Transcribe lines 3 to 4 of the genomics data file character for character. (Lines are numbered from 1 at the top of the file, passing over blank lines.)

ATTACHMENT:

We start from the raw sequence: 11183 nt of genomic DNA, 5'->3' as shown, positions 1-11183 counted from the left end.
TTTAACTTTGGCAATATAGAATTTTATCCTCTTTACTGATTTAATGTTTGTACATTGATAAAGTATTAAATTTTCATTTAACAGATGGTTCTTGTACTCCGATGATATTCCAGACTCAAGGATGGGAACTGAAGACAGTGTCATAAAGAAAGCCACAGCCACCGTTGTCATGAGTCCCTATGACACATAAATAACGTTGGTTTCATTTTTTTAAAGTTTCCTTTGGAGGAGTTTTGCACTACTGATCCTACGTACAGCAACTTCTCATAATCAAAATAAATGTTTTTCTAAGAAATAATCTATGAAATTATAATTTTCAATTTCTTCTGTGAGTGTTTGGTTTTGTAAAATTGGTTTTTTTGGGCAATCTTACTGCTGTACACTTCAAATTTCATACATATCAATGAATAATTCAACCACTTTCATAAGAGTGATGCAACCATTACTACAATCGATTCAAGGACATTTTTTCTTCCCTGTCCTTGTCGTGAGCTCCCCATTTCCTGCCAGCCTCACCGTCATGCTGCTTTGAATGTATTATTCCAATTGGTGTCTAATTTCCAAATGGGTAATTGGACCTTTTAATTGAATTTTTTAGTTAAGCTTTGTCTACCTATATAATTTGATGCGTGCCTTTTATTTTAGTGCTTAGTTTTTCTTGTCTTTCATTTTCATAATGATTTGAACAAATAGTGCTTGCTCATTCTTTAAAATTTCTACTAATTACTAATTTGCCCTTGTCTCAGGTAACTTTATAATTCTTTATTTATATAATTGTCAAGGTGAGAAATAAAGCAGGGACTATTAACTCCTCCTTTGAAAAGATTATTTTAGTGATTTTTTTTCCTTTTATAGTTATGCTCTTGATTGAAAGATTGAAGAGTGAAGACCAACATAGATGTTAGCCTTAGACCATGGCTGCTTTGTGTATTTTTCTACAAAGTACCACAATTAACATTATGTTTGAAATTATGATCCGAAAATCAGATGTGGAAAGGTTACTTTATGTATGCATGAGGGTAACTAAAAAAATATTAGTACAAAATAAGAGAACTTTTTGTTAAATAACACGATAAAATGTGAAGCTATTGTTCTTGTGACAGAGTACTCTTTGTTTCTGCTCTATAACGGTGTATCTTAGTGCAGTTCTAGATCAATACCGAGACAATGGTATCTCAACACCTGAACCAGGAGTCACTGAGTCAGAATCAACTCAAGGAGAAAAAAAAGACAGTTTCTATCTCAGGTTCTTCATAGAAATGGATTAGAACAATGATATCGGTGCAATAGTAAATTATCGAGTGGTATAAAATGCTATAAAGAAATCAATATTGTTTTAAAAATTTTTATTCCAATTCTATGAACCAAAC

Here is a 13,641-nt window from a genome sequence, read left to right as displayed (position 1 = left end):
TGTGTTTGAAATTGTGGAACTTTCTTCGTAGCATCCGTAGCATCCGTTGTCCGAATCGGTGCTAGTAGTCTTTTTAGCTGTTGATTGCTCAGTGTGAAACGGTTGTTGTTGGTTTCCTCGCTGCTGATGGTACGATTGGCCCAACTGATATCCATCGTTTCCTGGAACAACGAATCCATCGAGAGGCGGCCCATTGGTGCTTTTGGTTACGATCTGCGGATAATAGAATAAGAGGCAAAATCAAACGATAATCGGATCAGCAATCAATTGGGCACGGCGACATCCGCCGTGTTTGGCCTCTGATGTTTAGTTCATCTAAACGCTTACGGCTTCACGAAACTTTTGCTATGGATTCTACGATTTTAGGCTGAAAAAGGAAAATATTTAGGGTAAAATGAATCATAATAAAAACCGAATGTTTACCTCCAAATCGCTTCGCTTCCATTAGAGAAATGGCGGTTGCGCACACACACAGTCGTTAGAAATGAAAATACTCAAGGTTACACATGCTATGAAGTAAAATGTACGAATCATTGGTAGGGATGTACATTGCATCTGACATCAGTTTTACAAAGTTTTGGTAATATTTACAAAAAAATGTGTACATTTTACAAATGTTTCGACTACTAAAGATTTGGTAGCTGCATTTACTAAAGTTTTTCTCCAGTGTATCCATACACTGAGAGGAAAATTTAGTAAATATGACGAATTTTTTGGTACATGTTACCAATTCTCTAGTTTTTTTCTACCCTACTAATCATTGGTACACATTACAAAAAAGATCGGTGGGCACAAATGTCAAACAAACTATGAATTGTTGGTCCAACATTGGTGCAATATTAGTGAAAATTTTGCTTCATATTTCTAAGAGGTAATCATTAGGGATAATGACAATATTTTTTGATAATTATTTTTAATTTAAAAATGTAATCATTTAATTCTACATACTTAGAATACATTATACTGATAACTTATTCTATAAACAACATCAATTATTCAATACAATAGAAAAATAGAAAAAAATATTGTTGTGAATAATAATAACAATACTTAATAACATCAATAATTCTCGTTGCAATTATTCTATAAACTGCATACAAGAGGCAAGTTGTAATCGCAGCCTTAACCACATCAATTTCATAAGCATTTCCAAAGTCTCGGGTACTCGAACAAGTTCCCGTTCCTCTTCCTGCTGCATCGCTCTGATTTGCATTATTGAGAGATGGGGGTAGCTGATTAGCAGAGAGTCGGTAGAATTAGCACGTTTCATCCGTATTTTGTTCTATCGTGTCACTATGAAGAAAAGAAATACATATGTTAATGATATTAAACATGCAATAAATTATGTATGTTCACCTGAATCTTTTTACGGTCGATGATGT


Here is a 13,641-nt window from a genome sequence, read left to right as displayed (position 1 = left end):
TGTGTTTGAAATTGTGGAACTTTCTTCGTAGCATCCGTAGCATCCGTTGTCCGAATCGGTGCTAGTAGTCTTTTTAGCTGTTGATTGCTCAGTGTGAAACGGTTGTTGTTGGTTTCCTCGCTGCTGATGGTACGATTGGCCCAACTGATATCCATCGTTTCCTGGAACAACGAATCCATCGAGAGGCGGCCCATTGGTGCTTTTGGTTACGATCTGCGGATAATAGAATAAGAGGCAAAATCAAACGATAATCGGATCAGCAATCAATTGGGCACGGCGACATCCGCCGTGTTTGGCCTCTGATGTTTAGTTCATCTAAACGCTTACGGCTTCACGAAACTTTTGCTATGGATTCTACGATTTTAGGCTGAAAAAGGAAAATATTTAGGGTAAAATGAATCATAATAAAAACCGAATGTTTACCTCCAAATCGCTTCGCTTCCATTAGAGAAATGGCGGTTGCGCACACACACAGTCGTTAGAAATGAAAATACTCAAGGTTACACATGCTATGAAGTAAAATGTACGAATCATTGGTAGGGATGTACATTGCATCTGACATCAGTTTTACAAAGTTTTGGTAATATTTACAAAAAAATGTGTACATTTTACAAATGTTTCGACTACTAAAGATTTGGTAGCTGCATTTACTAAAGTTTTTCTCCAGTGTATCCATACACTGAGAGGAAAATTTAGTAAATATGACGAATTTTTTGGTACATGTTACCAATTCTCTAGTTTTTTTCTACCCTACTAATCATTGGTACACATTACAAAAAAGATCGGTGGGCACAAATGTCAAACAAACTATGAATTGTTGGTCCAACATTGGTGCAATATTAGTGAAAATTTTGCTTCATATTTCTAAGAGGTAATCATTAGGGATAATGACAATATTTTTTGATAATTATTTTTAATTTAAAAATGTAATCATTTAATTCTACATACTTAGAATACATTATACTGATAACTTATTCTATAAACAACATCAATTATTCAATACAATAGAAAAATAGAAAAAAATATTGTTGTGAATAATAATAACAATACTTAATAACATCAATAATTCTCGTTGCAATTATTCTATAAACTGCATACAAGAGGCAAGTTGTAATCGCAGCCTTAACCACATCAATTTCATAAGCATTTCCAAAGTCTCGGGTACTCGAACAAGTTCCCGTTCCTCTTCCTGCTGCATCGCTCTGATTTGCATTATTGAGAGATGGGGGTAGCTGATTAGCAGAGAGTCGGTAGAATTAGCACGTTTCATCCGTATTTTGTTCTATCGTGTCACTATGAAGAAAAGAAATACATATGTTAATGATATTAAACATGCAATAAATTATGTATGTTCACCTGAATCTTTTTACGGTCGATGATGT